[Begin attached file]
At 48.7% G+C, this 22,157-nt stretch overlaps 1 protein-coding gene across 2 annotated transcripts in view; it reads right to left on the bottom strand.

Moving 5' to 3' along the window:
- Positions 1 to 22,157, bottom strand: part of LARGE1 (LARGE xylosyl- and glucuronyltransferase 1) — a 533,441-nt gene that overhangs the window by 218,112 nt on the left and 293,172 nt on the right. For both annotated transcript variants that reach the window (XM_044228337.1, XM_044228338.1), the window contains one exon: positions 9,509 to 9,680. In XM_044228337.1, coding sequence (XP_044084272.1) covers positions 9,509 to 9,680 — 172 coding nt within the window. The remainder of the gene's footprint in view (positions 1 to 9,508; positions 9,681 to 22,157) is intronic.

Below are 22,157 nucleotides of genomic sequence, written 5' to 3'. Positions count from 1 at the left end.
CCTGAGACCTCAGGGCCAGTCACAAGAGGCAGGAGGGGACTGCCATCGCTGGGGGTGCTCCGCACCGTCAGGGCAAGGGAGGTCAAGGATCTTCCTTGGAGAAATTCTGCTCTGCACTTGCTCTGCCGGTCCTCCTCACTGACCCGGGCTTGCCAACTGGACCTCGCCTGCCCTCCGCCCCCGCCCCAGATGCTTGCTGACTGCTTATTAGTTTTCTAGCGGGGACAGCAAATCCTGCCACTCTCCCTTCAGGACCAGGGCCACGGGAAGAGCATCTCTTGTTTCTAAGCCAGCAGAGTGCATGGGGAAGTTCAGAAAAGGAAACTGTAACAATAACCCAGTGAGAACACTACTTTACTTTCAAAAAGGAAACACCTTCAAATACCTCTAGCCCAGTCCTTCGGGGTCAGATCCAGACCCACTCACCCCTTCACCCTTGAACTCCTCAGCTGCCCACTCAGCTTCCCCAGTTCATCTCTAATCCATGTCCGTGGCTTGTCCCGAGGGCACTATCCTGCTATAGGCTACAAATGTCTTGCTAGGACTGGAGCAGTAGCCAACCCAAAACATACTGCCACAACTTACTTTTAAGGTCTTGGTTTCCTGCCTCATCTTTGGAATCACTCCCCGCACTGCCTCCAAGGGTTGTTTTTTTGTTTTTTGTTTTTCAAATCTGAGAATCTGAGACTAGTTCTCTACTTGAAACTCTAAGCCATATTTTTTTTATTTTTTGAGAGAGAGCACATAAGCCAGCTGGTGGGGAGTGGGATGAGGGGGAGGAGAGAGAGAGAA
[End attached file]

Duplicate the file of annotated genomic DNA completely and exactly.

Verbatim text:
At 48.7% G+C, this 22,157-nt stretch overlaps 1 protein-coding gene across 2 annotated transcripts in view; it reads right to left on the bottom strand.

Moving 5' to 3' along the window:
- Positions 1 to 22,157, bottom strand: part of LARGE1 (LARGE xylosyl- and glucuronyltransferase 1) — a 533,441-nt gene that overhangs the window by 218,112 nt on the left and 293,172 nt on the right. For both annotated transcript variants that reach the window (XM_044228337.1, XM_044228338.1), the window contains one exon: positions 9,509 to 9,680. In XM_044228337.1, coding sequence (XP_044084272.1) covers positions 9,509 to 9,680 — 172 coding nt within the window. The remainder of the gene's footprint in view (positions 1 to 9,508; positions 9,681 to 22,157) is intronic.

Below are 22,157 nucleotides of genomic sequence, written 5' to 3'. Positions count from 1 at the left end.
CCTGAGACCTCAGGGCCAGTCACAAGAGGCAGGAGGGGACTGCCATCGCTGGGGGTGCTCCGCACCGTCAGGGCAAGGGAGGTCAAGGATCTTCCTTGGAGAAATTCTGCTCTGCACTTGCTCTGCCGGTCCTCCTCACTGACCCGGGCTTGCCAACTGGACCTCGCCTGCCCTCCGCCCCCGCCCCAGATGCTTGCTGACTGCTTATTAGTTTTCTAGCGGGGACAGCAAATCCTGCCACTCTCCCTTCAGGACCAGGGCCACGGGAAGAGCATCTCTTGTTTCTAAGCCAGCAGAGTGCATGGGGAAGTTCAGAAAAGGAAACTGTAACAATAACCCAGTGAGAACACTACTTTACTTTCAAAAAGGAAACACCTTCAAATACCTCTAGCCCAGTCCTTCGGGGTCAGATCCAGACCCACTCACCCCTTCACCCTTGAACTCCTCAGCTGCCCACTCAGCTTCCCCAGTTCATCTCTAATCCATGTCCGTGGCTTGTCCCGAGGGCACTATCCTGCTATAGGCTACAAATGTCTTGCTAGGACTGGAGCAGTAGCCAACCCAAAACATACTGCCACAACTTACTTTTAAGGTCTTGGTTTCCTGCCTCATCTTTGGAATCACTCCCCGCACTGCCTCCAAGGGTTGTTTTTTTGTTTTTTGTTTTTCAAATCTGAGAATCTGAGACTAGTTCTCTACTTGAAACTCTAAGCCATATTTTTTTTATTTTTTGAGAGAGAGCACATAAGCCAGCTGGTGGGGAGTGGGATGAGGGGGAGGAGAGAGAGAGAA